Temporarily blind Saul is led into Damascus. A man there called Ananias has a vision from God who asks him to go and pray a prayer of blessing on Saul which will restore his sight and fill him with the compassionate presence of God, the Holy Spirit.

Ananias questions the wisdom of praying for a stranger and an enemy, but God encourages him out of the way of fear into the way of love. It is clear that the prayer of Ananias has a significant impact on Saul. When Saul talks about his encounter with Jesus, which includes the prayer of Ananias when scales fell from his eyes, and he is filled with the Holy Spirit, he says he has had three important experiences.

‘Not that I have already obtained all this, or have already been made perfect, but I press on to take hold of that for which Christ Jesus took hold of me.’ (Philippians 3:12)

The word here for ‘took hold’ is literally ‘arrested.’ On the road to Damascus the love of Christ took hold of him.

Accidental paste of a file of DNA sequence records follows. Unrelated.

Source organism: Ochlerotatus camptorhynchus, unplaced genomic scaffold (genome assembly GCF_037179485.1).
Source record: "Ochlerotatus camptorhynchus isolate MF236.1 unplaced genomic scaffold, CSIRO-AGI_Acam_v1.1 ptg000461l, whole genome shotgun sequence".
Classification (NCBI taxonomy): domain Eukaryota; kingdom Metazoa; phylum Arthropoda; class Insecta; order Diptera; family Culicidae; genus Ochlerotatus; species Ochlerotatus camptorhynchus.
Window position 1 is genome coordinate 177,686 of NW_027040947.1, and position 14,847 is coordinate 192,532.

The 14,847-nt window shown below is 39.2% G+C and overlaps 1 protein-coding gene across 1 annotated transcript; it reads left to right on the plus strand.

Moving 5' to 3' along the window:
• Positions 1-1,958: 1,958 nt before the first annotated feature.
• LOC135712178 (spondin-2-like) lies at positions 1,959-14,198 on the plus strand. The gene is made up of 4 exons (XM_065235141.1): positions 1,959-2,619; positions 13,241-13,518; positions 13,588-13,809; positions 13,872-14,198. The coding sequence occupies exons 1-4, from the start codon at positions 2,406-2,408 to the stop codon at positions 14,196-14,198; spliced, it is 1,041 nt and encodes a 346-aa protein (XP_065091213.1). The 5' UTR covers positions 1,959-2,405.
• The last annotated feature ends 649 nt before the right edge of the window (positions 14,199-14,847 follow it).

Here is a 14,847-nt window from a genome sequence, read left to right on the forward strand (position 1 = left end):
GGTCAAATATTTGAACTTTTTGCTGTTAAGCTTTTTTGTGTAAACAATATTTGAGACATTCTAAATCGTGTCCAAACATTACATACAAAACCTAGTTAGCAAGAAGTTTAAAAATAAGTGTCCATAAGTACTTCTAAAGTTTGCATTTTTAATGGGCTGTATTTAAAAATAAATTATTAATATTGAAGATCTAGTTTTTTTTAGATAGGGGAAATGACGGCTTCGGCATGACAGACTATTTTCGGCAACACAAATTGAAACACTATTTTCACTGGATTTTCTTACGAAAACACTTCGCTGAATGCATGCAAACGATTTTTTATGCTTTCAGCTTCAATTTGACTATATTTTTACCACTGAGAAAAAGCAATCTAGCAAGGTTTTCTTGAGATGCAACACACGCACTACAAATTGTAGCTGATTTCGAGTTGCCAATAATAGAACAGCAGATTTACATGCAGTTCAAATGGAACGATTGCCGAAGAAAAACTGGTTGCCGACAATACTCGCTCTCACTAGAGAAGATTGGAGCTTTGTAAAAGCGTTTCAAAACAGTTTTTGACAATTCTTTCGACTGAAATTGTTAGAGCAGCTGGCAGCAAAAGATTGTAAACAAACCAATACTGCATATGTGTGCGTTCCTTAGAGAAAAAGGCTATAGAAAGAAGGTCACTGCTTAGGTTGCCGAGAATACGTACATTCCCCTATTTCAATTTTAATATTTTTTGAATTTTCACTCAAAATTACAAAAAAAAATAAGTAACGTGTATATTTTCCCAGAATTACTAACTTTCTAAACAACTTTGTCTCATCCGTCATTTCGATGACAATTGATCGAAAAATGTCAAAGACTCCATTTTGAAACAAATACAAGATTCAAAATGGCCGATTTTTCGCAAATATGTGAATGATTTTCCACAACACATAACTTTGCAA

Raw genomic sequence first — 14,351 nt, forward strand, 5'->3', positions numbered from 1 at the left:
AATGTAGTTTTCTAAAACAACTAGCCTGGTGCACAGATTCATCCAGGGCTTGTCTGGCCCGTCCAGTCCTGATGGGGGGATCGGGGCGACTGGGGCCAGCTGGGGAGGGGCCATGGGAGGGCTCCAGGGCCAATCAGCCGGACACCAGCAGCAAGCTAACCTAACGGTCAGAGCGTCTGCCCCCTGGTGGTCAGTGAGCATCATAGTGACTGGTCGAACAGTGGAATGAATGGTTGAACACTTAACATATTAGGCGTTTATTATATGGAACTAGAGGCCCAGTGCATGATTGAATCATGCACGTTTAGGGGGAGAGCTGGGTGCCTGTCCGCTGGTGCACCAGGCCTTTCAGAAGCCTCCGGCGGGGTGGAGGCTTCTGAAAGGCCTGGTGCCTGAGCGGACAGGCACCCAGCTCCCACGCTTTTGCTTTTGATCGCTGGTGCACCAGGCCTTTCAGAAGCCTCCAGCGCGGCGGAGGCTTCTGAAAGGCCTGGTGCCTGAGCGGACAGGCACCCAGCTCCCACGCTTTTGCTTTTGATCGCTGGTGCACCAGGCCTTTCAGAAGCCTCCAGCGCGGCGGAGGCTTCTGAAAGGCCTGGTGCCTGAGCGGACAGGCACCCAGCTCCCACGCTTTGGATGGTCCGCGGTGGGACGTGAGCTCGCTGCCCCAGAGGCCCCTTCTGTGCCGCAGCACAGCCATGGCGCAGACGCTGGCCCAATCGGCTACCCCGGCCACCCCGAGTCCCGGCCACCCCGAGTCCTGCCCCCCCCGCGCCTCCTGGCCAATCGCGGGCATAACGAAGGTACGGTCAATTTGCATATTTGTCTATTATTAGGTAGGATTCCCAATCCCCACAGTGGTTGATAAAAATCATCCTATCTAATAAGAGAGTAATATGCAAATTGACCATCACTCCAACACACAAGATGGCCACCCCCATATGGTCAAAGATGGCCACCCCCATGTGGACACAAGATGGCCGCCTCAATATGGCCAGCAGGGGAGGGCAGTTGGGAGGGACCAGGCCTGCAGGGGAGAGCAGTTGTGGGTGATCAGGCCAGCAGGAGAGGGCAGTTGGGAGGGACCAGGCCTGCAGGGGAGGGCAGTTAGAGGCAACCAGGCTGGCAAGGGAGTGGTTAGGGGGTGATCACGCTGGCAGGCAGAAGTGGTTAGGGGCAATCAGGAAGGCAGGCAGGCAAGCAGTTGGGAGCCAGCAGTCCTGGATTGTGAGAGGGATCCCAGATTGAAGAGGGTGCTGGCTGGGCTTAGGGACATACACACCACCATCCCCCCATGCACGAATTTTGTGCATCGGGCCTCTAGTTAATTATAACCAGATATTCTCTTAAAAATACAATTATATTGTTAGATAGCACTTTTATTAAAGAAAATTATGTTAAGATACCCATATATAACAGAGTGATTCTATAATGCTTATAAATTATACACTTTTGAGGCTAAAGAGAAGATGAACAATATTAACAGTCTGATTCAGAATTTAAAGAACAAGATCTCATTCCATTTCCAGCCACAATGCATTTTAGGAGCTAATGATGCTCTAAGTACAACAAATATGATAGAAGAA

When the scales fell from his eyes he ‘saw the light’. In 2 Corinthians 4:6 he says, ‘For God, who said, ‘Let light shine out of darkness,’ made his light shine in our hearts to give us the light of the knowledge of the glory of God in the face of Christ.’ This reference to light shining out of darkness goes back to Genesis 1:3 where God said ‘Let there be light.’

So Saul was taken hold of by the love of Christ, and the light of the love of God shone in his heart.

He then says in 1 Timothy 1:13-14, ‘Even though I was once a blasphemer and a persecutor and a violent man, I was shown mercy because I acted in ignorance and unbelief. The grace of our Lord was poured out on me abundantly, along with the faith and love that are in Christ Jesus.’